Working Iron Blog
Premium fuel … for the driver

Premium fuel … for the driver

In trucking, we talk quite a bit about the care and feeding of freight hauling iron: the best components, the best fuel brands, the best lubricants, the best maintenance tips for maximizing fuel economy and truck longevity. You know the drill.

Yet in the not-so-distant past, rarely did the subject turn to the best care and feeding tips for drivers: the best foods to eat, the need for exercise, good restorative sleep, etc.

However, that’s a drill we’re getting to know much better of late.

Take Pete Thomas, for example: a truck driver who used to tip the scales at 415 lbs. No longer:

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Exercise and sleep are important, for sure, but so, too, is the type of foods going into a truck driver’s belly.

That’s where Tom Kyrk comes in.

Kyrk, 39, a truck driver like Thomas, also struggled with his weight for many years. He began driving about a decade ago for a Texas-based refrigerated carrier and quickly learned that a sedentary occupation and truck stop food are a toxic combination – ballooning from 250 lbs. to more than 300 lbs.

While a doctor’s warning “scared him into losing weight,” he said, Kyrk realized exercise alone would not help him keep the weight off. He knew he needed to eat better as well.

As a result, he cooks in the cab of his 2015 Freightliner Cascadia tractor with ingredients brought from home or found at a supermarket within walking distance of where he parks for the night.

While some might scoff at his “mobile kitchen,” Kyrk (seen at right) not only turns out tasty, healthy food for himself with his "gear," he is trying to help other drivers cook and eat better as well.

Kyrk explained that he maintains two "kitchen" setups in his truck. One is a 12-volt kitchen consisting of two 12-volt portable stoves, two 1.5 quart slow cookers, a frying pan, a sauce pan/popcorn cooker and a coffeemaker (all RoadPro-brand devices, which is one reason he serves on the RoadPro Driver Council).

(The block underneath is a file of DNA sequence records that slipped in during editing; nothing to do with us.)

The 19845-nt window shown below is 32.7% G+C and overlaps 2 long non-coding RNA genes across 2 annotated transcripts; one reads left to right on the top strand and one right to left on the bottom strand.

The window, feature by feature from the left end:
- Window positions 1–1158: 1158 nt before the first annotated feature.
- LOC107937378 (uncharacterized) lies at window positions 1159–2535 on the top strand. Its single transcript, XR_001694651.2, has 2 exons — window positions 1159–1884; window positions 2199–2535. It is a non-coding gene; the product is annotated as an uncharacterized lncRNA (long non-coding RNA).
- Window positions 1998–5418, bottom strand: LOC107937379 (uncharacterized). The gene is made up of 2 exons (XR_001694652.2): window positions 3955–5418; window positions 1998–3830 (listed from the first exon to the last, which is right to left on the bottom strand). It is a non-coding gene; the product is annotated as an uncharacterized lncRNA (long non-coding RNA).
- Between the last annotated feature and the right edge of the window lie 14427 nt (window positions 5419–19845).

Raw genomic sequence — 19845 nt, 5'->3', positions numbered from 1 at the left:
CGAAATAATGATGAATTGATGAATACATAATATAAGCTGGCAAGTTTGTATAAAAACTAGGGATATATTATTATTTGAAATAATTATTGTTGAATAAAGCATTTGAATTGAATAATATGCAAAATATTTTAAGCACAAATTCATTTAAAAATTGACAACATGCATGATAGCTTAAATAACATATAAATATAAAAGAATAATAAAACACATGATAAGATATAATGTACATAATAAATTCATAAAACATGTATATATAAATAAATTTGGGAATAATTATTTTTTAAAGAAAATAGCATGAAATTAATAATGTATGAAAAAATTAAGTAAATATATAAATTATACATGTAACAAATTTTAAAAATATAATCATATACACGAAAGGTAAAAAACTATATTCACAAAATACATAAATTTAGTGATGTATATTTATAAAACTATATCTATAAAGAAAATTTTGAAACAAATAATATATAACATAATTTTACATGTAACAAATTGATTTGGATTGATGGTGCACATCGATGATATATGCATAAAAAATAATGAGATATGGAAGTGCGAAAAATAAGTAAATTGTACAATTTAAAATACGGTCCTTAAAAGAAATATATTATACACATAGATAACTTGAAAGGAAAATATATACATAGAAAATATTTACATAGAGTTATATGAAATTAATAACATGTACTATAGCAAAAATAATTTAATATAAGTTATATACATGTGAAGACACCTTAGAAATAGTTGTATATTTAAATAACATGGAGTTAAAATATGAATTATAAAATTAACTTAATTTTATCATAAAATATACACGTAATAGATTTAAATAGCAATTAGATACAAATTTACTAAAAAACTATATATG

The other is a 110-volt kitchen with an electric grill, a larger crockpot and a rice cooker.

There are no solid numbers about how many over-the-road drivers cook in their trucks, Kyrk said, and only a few he knows do so exclusively, while a larger number mix cooking in their cabs with heating up meals brought from home and eating in restaurants.

But the longer drivers are away from home, the more likely they are to cook, Kyrk believes.

He added that the biggest obstacles to truck cooking are the driver’s lack of know-how, preparation, available cooking time and the desire, at the end of a long day behind the wheel, to get out of the truck and spend time with other people.

Kyrk is trying to make some of that easier; for example, by issuing his Rolling Kitchen Cookbook, an e-book that can be downloaded for free from his Road Tested Living website.

“I’m motivated to help other people and put a priority on that,” he noted, adding that Bob Perry of Rolling Strong – a fitness program for professional drivers – also lends support to his efforts.

Kyrk stressed, too, that his cookbook is “not all Broccoli and Brussels sprouts.” There are recipes for staples like meatloaf and mustard-coated pork chops, as well as desserts and snacks, he emphasized.

Kyrk also doesn’t expect to convert lots of truck drivers to eating cab-cooked healthy food immediately, either.

“I just want them to start cooking for themselves,” he said. “That’s the first step.”

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